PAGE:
"The first and foremost thing in the minds of any buyer is, as always, safety, followed by home office support and better pricing," explains Comeau. "Barring safety issues, they are looking at what they can hold off on."
With airlines looking for service providers to roll back prices where possible, suppliers have to come up with some original thinking when discussing contracts. "We have to be very specific in terms of what we are going to do with the money and show that, on a per gallon basis, customers are paying less than, say, three years ago," says Comeau.
"But we are certainly one of the top service providers in terms of [minimum] delays, which makes it easier to do business. If you have a delay and accident free environment and offer a fair price, then airlines are a lot more receptive."
Comeau is also keen to use the company's technical know-how to explore additional sources of revenue. Although still in its infancy, one plan is to sell Swissport's expertise on a consultancy basis to the corporate aviation dependent airports that are dotted around Swissport's current mainline stations. Each have their own fueling systems, operated by the corporate operators or local FBOs.
It's a sound plan, believes Comeau. "Such airports
don't have anywhere near our expertise in terms of fuel quality and fuel systems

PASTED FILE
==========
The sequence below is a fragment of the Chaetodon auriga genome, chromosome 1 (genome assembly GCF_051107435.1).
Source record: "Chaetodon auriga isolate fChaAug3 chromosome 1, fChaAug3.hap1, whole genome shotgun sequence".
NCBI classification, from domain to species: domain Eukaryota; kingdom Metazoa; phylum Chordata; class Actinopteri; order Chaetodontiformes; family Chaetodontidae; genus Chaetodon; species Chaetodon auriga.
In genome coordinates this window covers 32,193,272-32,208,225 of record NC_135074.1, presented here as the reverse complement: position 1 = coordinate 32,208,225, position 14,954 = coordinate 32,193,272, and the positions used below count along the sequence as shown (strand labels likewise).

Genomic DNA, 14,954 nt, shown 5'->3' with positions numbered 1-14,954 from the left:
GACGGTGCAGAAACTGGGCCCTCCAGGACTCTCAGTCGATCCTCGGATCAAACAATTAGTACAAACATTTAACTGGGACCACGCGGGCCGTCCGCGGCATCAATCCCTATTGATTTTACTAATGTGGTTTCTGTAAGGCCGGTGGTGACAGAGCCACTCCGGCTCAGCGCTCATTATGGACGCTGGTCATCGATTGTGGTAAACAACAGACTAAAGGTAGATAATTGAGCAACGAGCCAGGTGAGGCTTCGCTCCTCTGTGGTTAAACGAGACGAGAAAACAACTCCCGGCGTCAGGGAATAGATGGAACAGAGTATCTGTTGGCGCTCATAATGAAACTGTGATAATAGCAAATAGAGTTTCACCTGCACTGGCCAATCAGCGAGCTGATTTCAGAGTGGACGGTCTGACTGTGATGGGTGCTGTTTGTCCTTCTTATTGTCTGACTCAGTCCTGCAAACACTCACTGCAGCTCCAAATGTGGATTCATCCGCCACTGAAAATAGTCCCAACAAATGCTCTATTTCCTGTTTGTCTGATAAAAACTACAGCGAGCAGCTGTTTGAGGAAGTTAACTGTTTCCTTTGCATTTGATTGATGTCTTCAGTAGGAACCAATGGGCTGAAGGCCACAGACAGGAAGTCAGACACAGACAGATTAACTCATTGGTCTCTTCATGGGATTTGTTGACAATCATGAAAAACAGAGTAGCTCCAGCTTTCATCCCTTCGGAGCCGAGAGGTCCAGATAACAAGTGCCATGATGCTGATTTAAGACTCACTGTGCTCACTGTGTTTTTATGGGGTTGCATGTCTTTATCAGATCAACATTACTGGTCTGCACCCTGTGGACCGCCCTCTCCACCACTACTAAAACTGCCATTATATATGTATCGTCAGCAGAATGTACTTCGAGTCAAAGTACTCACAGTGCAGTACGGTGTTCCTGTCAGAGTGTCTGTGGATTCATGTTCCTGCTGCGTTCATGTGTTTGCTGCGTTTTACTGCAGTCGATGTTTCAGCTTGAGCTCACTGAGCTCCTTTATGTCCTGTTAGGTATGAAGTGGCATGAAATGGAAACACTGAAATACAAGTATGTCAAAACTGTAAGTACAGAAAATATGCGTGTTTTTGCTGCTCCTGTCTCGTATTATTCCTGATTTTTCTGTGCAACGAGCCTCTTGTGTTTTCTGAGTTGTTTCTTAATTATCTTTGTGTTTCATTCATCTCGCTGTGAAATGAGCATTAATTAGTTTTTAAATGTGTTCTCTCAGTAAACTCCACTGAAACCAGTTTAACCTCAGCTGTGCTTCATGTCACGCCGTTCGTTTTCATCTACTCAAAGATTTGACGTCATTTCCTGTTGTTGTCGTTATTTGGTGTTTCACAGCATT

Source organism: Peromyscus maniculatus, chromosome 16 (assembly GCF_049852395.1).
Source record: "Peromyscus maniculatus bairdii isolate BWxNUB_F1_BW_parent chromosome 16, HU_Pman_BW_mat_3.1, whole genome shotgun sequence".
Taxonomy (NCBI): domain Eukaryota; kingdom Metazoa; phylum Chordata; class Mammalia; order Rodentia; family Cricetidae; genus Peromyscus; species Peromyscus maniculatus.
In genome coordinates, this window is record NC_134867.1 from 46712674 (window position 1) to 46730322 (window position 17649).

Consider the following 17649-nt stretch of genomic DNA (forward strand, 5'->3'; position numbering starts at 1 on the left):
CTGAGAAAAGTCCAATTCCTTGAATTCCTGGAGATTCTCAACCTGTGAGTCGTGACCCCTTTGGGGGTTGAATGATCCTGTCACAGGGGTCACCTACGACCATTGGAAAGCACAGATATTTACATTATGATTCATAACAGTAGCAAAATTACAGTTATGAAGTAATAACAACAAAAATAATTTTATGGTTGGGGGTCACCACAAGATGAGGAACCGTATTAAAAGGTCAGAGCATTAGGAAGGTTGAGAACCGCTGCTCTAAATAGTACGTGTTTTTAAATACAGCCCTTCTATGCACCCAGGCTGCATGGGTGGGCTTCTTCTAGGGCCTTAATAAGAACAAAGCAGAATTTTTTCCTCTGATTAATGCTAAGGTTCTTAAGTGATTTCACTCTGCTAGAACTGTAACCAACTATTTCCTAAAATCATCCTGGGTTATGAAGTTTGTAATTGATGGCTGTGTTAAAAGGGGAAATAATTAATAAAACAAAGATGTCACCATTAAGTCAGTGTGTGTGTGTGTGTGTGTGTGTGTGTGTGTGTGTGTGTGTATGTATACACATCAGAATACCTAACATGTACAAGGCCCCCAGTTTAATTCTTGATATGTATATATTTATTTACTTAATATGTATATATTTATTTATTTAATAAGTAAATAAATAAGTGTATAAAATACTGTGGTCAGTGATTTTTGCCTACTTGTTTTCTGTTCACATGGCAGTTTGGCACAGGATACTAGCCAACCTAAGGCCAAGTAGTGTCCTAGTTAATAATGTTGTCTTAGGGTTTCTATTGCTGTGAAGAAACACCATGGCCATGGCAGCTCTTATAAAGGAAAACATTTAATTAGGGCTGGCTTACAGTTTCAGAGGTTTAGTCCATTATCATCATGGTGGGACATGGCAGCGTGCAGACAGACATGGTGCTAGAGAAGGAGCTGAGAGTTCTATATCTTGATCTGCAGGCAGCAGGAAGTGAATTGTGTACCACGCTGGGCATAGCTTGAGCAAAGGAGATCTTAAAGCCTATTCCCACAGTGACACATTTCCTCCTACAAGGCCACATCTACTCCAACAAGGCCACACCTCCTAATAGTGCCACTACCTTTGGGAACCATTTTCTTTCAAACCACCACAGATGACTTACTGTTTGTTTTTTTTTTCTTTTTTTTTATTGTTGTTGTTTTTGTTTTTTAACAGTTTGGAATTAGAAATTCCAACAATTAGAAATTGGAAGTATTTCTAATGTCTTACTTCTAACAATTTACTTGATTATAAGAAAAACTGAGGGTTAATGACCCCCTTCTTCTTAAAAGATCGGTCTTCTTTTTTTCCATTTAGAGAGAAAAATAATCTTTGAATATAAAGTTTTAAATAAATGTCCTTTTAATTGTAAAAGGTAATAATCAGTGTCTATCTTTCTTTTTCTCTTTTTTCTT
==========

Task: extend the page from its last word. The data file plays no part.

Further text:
maintenance. We have people who flat out know what they are doing, so why not
operate on an annual contract basis and audit the airport to help ensure that
their fuel is clean and dry?"
Such a plan also has the added benefit of reducing costs for current customers by providing greater utilization of personnel. "In today's environment, you have to look for other ways to reach the same bottom line," he adds.
The future is all about building on the momentum gained over the last three years and developing that all-important critical mass. "This is a business that feeds on itself in that the bigger you are the more opportunities become available to you."
For now, Comeau does not rule out growth through acquisition, but only certain kinds. Interestingly, the Swissport boss sees many future opportunities, particularly on a pure bid basis, lying outside the US. "Our desire is to expand all over the world in an orderly fashion," he confirms.
Although agonizingly slow, more international airlines are looking to go down the US route and take fueling operations out of the hands of oil companies and bring in independent fuel operators. Swissport Fueling has already responded to several bid requests in Europe and the Middle East.
"We can do the job as well as if not better than an oil company and for a lot less money. This is how we earn our living. Oil companies are in the business of moving products, while we are in the business of serving the customer."
Clearly, Comeau is enthusiastic about the opportunities
that lie ahead and revels in the fact that fueling now has the ear of its Swiss
parent. "We finally have a parent that says 'let's give it a shot'. We
are paying them back for that faith."